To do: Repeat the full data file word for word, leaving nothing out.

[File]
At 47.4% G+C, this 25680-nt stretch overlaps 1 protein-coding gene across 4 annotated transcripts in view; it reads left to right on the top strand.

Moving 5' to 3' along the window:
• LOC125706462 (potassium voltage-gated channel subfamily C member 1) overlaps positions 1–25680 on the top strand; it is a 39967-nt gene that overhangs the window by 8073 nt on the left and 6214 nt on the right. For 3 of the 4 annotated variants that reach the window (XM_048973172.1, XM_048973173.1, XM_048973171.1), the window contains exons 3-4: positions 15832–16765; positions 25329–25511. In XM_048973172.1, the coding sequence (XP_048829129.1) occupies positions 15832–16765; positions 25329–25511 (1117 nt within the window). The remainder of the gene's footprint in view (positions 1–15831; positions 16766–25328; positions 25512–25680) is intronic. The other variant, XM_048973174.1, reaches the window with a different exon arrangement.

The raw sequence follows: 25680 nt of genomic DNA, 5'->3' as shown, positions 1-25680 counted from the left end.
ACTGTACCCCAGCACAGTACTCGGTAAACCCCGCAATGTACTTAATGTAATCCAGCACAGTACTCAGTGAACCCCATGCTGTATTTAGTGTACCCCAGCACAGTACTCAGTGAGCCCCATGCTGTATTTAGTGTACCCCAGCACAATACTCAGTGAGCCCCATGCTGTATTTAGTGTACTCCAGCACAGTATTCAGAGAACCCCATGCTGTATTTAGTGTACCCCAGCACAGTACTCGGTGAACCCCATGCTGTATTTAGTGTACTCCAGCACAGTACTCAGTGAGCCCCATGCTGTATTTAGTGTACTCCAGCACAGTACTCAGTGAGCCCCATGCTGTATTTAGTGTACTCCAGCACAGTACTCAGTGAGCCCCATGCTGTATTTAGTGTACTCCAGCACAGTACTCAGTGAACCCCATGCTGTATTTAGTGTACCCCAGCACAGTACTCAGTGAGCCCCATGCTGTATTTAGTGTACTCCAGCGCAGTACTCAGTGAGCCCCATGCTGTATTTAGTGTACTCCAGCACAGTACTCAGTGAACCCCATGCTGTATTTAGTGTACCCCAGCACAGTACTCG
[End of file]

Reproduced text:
At 47.4% G+C, this 25680-nt stretch overlaps 1 protein-coding gene across 4 annotated transcripts in view; it reads left to right on the top strand.

Moving 5' to 3' along the window:
• LOC125706462 (potassium voltage-gated channel subfamily C member 1) overlaps positions 1–25680 on the top strand; it is a 39967-nt gene that overhangs the window by 8073 nt on the left and 6214 nt on the right. For 3 of the 4 annotated variants that reach the window (XM_048973172.1, XM_048973173.1, XM_048973171.1), the window contains exons 3-4: positions 15832–16765; positions 25329–25511. In XM_048973172.1, the coding sequence (XP_048829129.1) occupies positions 15832–16765; positions 25329–25511 (1117 nt within the window). The remainder of the gene's footprint in view (positions 1–15831; positions 16766–25328; positions 25512–25680) is intronic. The other variant, XM_048973174.1, reaches the window with a different exon arrangement.

The raw sequence follows: 25680 nt of genomic DNA, 5'->3' as shown, positions 1-25680 counted from the left end.
ACTGTACCCCAGCACAGTACTCGGTAAACCCCGCAATGTACTTAATGTAATCCAGCACAGTACTCAGTGAACCCCATGCTGTATTTAGTGTACCCCAGCACAGTACTCAGTGAGCCCCATGCTGTATTTAGTGTACCCCAGCACAATACTCAGTGAGCCCCATGCTGTATTTAGTGTACTCCAGCACAGTATTCAGAGAACCCCATGCTGTATTTAGTGTACCCCAGCACAGTACTCGGTGAACCCCATGCTGTATTTAGTGTACTCCAGCACAGTACTCAGTGAGCCCCATGCTGTATTTAGTGTACTCCAGCACAGTACTCAGTGAGCCCCATGCTGTATTTAGTGTACTCCAGCACAGTACTCAGTGAGCCCCATGCTGTATTTAGTGTACTCCAGCACAGTACTCAGTGAACCCCATGCTGTATTTAGTGTACCCCAGCACAGTACTCAGTGAGCCCCATGCTGTATTTAGTGTACTCCAGCGCAGTACTCAGTGAGCCCCATGCTGTATTTAGTGTACTCCAGCACAGTACTCAGTGAACCCCATGCTGTATTTAGTGTACCCCAGCACAGTACTCG